By Emily Clark
Before the bridge bearing his name carried cars and trucks over the Housatonic River, Moses Wheeler carried passengers across the same stretch of water as the operator of the first ferry from Stratford to Milford—over 350 years ago. Providing a crucial transportation service, the Wheeler family continued to operate the ferry in southwestern Connecticut for three generations.
Life in Early Stratford
Born in Kent, England in 1598, Wheeler immigrated to America in the 1630s, arriving first in Boston before making his home in New Haven and eventually in Stratford. He married Miriam Hawley and became a farmer and one of the town’s largest landowners after purchasing tracts of land where Stratford and South Avenues are today. Wheeler’s deed was the first entry in Stratford’s land record book.
A ship carpenter by trade, Wheeler profited by living near the water and building vessels in addition to farming his extensive fields. As early as the 1640s, residents living along the Housatonic River—then called the Great River or the Stratford River—desired ferry service between the small communities of Stratford and Milford. In 1648, the General Court in Fairfield granted Wheeler, who had already built his own ferry, a contract to begin service.
Ferry Service Begins
The town of Stratford leased to Wheeler approximately 40 acres of land to construct a wharf, create a walkway, and keep all elements in good condition (the town agreed to pay for any needed improvements). From the streets of the village, Wheeler constructed a ferry road through the salt marsh near today’s Washington Bridge. His 21-year, renewable contract stated that no additional boats—private or otherwise—could transport passengers for any fee across the river. Travelers were “to be ferried over for one half penny per person and two pence for horse or beast.”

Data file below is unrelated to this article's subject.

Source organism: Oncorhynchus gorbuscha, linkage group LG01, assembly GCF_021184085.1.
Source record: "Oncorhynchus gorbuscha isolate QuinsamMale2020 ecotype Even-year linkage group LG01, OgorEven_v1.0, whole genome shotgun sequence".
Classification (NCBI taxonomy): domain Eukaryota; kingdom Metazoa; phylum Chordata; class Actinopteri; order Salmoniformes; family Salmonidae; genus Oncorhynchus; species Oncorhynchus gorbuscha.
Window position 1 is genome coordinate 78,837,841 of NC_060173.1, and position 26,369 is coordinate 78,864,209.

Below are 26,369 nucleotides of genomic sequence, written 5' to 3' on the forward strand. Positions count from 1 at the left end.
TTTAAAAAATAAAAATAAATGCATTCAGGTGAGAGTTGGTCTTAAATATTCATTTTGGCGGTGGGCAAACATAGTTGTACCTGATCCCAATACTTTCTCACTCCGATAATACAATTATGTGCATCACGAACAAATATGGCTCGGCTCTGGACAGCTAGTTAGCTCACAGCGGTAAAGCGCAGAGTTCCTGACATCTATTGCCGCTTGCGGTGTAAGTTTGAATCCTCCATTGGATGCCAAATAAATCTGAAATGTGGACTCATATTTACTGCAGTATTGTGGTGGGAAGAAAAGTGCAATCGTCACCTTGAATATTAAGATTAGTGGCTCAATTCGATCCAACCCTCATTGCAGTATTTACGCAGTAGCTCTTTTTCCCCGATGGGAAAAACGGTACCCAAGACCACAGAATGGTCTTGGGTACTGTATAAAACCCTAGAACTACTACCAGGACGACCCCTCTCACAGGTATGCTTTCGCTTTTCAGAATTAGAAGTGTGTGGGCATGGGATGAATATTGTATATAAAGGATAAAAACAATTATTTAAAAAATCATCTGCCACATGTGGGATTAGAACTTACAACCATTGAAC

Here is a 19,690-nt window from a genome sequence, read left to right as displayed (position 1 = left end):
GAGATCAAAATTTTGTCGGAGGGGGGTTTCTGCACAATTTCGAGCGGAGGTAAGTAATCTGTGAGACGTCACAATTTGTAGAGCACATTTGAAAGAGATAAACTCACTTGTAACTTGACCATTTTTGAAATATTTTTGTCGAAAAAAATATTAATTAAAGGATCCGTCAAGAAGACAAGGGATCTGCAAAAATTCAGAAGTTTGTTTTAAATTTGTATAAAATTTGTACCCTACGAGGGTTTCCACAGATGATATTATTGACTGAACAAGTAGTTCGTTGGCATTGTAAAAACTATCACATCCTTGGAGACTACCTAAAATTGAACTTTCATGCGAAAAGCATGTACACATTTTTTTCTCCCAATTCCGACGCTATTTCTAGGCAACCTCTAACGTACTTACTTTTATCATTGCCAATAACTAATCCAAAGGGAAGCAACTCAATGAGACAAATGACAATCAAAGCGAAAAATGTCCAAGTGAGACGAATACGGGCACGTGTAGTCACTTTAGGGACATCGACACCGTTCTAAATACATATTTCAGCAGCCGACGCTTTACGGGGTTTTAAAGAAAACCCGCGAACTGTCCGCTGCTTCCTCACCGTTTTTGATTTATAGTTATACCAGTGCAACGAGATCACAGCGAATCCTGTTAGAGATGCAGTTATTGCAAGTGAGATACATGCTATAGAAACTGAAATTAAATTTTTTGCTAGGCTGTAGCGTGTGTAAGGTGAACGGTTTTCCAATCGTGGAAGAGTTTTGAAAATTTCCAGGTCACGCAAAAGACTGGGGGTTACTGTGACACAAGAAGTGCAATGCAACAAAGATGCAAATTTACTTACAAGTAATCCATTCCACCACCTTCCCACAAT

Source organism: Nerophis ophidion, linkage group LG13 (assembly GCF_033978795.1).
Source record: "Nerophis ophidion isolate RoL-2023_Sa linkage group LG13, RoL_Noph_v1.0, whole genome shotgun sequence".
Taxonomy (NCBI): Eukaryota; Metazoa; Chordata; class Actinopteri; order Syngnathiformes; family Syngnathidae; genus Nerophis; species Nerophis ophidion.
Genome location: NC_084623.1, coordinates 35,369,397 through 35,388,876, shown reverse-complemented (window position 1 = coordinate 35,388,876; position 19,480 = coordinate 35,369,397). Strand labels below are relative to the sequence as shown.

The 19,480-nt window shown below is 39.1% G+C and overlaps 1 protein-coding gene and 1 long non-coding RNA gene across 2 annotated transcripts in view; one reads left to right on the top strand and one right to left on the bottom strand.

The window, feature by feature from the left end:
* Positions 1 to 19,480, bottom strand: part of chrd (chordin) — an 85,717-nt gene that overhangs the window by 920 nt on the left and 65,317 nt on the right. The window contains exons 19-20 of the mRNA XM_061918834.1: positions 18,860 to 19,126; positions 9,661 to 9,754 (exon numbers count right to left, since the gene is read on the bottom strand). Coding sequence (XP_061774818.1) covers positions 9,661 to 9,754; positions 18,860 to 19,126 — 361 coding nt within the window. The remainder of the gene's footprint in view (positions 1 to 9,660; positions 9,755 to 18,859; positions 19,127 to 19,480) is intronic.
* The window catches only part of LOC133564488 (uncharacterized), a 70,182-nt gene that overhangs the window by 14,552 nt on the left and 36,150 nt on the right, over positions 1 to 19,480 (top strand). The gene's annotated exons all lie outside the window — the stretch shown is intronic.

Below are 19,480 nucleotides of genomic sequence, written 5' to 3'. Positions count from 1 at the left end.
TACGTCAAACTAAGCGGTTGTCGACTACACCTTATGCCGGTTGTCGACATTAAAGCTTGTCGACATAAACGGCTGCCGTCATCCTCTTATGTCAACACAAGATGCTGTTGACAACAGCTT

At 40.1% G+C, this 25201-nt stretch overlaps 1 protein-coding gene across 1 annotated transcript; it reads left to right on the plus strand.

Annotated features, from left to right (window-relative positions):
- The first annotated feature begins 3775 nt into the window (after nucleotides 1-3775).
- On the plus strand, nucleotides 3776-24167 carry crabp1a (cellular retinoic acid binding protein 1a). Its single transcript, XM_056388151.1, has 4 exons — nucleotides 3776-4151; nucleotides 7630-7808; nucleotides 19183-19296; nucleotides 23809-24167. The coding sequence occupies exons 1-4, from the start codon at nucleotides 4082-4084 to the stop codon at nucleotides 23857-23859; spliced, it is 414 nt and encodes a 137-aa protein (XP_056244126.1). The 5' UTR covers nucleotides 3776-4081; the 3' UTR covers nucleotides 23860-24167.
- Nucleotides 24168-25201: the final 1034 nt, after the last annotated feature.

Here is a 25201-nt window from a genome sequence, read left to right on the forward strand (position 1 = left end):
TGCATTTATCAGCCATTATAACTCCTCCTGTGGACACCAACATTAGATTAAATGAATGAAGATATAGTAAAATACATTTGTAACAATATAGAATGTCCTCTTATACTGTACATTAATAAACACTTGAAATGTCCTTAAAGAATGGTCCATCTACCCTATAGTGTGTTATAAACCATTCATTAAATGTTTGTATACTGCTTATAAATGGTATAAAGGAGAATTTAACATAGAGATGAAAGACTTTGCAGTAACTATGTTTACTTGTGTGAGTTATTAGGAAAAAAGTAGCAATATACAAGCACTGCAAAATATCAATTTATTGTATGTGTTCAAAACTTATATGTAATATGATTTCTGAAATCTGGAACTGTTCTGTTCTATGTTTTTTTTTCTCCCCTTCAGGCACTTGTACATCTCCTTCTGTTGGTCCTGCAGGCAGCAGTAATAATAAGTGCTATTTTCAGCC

Called a “rough ferryman” and one of “almost giant stature,” Wheeler was a powerful man of endurance. In the History of Stratford 1639-1939, author William Howard Wilcoxson wrote that “Moses Wheeler was a picturesque character of indomitable courage, incredible height and remarkable strength”—qualities that were beneficial for crossing the river in all conditions. He had to ably carry passengers through a half-mile channel, often consisting of strong currents, floods, and stormy winds. His ferries—which he built himself to accommodate up to four people traveling by foot—were narrow-beamed, heavy-planked rowing boats. Later, the ferry added horseboats with large, wide beams that were able to hold a thousand pounds for passengers with animals.
Most of Wheeler’s passengers were local residents, tradesmen, and travelers lodging at taverns in Milford and Stratford. They benefitted from this ferry service across the river, which Wheeler provided for over half a century.
Three Generations of Service
When Wheeler’s second lease expired in 1690, the 92-year-old ferryman chose to retire. He wrote to the town committee of Stratford, saying, “For the natural love and affection yt I have to my beloved son Samuel Wheeler, I doe by these presents transmit all my right, title and interest of ye ferry in the bounds aforesaid with all benefits and profitable improvements accrewing thereunto by virtue of any gift, grant or lease whatsoever.” Samuel Wheeler’s own son Elnathan eventually inherited the ferry service—it remained in the Wheeler family for three generations and over one hundred years.
Just days after his one hundredth birthday, Moses Wheeler died at his home in Stratford. He was possibly New England’s first white centenarian of European descent. His gravestone, still standing in Stratford’s Old Congregational Burying Ground, reads: “Moses Wheler, Aged 100, Dyed Jan. 15th. 1698.” Connecticut built Interstate 95’s Moses Wheeler Bridge, one of the state’s longest and busiest bridges, in 1958 across the Housatonic and named the bridge in honor of the river’s first ferry captain.
Emily Clark is a freelance writer and an English and Journalism teacher at Amity Regional High School in Woodbridge.